Ezekiel Emanuel is the bioethicist of the three Emanuel brothers: another is Rahm, the Mayor of Chicago, and the third is Ari, the Hollywood superagent portrayed by Jeremy Piven on Entourage. (Why we are supposed to take moral advice from a celebrity ethicist whose beloved brothers are notorious examples of amoral ruthlessness never seems to come up …) Ezekiel recently wrote in Vanity Fair about how Rahm was discriminated against as African-American when he spent a lot of time at Foster Beach in Chicago.
Now, the 57-year-old Ezekiel has an article in The Atlantic about how he hopes to die at age 75 because nobody is very creative after 75, which is true.
Of course, not many people are very creative at all at any age, so why they should be terminally depressed that they are less likely to suddenly, say, compose the 21st Century equivalent of the Eroica Symphony or whatever after they hit 75 doesn’t seem all that germane.
However, Dr. Emanuel’s article does have a subtext:
My father illustrates the situation well. About a decade ago, just shy of his 77th birthday, he began having pain in his abdomen. Like every good doctor, he kept denying that it was anything important. But after three weeks with no improvement, he was persuaded to see his physician. He had in fact had a heart attack, which led to a cardiac catheterization and ultimately a bypass. Since then, he has not been the same. Once the prototype of a hyperactive Emanuel, suddenly his walking, his talking, his humor got slower. Today he can swim, read the newspaper, needle his kids on the phone, and still live with my mother in their own house. But everything seems sluggish. Although he didn’t die from the heart attack, no one would say he is living a vibrant life. When he discussed it with me, my father said, “I have slowed down tremendously. That is a fact. I no longer make rounds at the hospital or teach.” Despite this, he also said he was happy.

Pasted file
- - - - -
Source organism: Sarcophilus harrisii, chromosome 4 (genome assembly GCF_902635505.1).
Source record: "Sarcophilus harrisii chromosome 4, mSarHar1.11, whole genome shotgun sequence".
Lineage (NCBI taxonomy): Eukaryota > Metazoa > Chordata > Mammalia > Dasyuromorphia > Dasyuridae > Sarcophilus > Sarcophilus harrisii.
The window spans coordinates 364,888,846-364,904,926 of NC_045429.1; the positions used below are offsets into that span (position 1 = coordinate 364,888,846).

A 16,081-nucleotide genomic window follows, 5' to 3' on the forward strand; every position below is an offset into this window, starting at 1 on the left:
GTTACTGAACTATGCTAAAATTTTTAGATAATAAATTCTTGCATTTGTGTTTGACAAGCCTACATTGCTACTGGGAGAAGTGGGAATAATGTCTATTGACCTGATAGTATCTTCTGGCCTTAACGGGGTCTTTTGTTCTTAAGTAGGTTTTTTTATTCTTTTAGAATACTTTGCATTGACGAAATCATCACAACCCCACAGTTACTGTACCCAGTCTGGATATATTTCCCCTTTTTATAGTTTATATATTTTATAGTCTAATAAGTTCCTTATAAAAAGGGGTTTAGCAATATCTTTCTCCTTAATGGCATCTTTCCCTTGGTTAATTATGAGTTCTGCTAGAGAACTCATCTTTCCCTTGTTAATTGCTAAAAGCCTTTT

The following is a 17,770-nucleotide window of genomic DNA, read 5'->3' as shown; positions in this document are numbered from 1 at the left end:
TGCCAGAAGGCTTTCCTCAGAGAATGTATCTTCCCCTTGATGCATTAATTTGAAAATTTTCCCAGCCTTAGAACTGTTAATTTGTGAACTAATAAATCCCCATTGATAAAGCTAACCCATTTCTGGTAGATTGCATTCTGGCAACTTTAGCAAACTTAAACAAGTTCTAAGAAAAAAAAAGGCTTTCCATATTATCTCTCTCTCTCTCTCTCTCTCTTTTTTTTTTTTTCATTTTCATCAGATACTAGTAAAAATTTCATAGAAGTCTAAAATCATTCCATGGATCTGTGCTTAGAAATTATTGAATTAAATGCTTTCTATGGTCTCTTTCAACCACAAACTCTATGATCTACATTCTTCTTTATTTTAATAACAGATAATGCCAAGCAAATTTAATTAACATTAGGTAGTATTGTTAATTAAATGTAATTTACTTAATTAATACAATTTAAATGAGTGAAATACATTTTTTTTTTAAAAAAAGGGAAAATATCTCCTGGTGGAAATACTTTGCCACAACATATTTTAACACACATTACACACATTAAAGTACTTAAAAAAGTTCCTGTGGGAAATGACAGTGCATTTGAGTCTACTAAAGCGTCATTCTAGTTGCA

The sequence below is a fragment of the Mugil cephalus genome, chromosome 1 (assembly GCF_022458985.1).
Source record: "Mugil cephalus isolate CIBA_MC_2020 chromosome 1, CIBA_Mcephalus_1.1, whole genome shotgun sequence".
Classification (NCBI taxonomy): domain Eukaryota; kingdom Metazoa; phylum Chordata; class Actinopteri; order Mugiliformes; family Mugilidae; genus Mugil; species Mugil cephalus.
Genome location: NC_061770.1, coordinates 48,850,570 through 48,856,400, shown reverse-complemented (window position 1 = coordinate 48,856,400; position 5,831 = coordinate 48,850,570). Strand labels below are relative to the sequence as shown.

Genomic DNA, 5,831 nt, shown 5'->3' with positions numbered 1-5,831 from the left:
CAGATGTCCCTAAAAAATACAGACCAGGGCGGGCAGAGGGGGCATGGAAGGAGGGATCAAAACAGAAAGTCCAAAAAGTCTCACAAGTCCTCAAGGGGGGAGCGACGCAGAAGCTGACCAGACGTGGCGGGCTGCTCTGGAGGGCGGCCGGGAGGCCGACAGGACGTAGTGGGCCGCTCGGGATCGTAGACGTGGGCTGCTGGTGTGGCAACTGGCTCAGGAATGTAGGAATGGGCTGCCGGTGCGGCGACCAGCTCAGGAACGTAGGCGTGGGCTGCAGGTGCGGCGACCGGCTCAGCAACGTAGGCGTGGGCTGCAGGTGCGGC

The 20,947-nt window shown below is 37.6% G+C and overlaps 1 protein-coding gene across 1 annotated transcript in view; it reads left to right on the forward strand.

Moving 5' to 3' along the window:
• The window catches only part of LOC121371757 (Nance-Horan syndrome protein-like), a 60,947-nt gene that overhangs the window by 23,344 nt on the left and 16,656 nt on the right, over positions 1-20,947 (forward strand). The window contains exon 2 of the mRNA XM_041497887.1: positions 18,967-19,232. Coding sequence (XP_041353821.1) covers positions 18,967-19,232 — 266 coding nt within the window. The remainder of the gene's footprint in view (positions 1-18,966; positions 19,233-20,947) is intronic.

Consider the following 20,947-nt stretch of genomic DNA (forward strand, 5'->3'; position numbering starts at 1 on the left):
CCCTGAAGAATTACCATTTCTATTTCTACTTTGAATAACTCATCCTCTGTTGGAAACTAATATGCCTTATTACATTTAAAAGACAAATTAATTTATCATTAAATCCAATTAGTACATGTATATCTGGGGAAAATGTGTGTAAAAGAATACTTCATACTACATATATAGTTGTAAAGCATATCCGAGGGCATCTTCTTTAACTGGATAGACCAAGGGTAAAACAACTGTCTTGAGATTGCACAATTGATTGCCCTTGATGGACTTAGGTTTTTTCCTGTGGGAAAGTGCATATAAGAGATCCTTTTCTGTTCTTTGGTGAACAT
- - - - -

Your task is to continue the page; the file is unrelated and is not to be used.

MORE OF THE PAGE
In other words, when is my dad going to hurry up and die?
When is his Elderly Tourette’s Syndrome going to stop being a potential threat to his sons’ careers by revealing how the Emanuels really think, like in 2008 when the codger crowed after son Rahm was appointed Obama’s Chief of Staff:
“Obviously he will influence the president to be pro-Israel,” he was quoted as saying. “Why wouldn’t he be? What is he, an Arab? He’s not going to clean the floors of the White House.”
On the other hand, the old man, while he’s no longer the driven super-achiever Zionist Irgun paramilitarist race warrior of his younger days, has a wife who would probably miss him were he gone, and at least nine grandchildren. Maybe he’s happier now that the internal fires that drive the Emanuel men to thrust themselves so aggressively into public life are no longer burning quite as hotly in him.